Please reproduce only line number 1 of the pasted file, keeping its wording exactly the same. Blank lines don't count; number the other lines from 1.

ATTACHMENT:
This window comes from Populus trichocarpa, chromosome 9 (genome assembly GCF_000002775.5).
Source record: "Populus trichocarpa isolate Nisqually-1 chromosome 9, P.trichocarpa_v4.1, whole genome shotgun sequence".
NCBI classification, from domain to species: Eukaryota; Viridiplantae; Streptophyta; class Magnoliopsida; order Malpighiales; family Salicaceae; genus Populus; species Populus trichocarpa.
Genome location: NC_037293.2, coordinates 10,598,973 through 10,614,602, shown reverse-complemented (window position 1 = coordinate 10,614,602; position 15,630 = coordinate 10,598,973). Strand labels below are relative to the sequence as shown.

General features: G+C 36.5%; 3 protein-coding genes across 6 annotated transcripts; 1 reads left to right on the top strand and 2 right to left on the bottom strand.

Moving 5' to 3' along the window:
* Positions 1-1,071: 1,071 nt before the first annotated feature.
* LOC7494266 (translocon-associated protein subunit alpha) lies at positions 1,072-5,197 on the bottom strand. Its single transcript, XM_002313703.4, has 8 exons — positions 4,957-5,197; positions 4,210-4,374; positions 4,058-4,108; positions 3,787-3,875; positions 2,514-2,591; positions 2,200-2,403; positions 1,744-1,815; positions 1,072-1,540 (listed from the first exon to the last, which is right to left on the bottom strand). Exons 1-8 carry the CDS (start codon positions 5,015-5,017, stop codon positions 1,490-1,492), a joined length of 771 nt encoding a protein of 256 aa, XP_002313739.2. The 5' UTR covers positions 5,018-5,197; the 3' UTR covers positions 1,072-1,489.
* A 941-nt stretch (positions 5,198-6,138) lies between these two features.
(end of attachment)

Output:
This window comes from Populus trichocarpa, chromosome 9 (genome assembly GCF_000002775.5).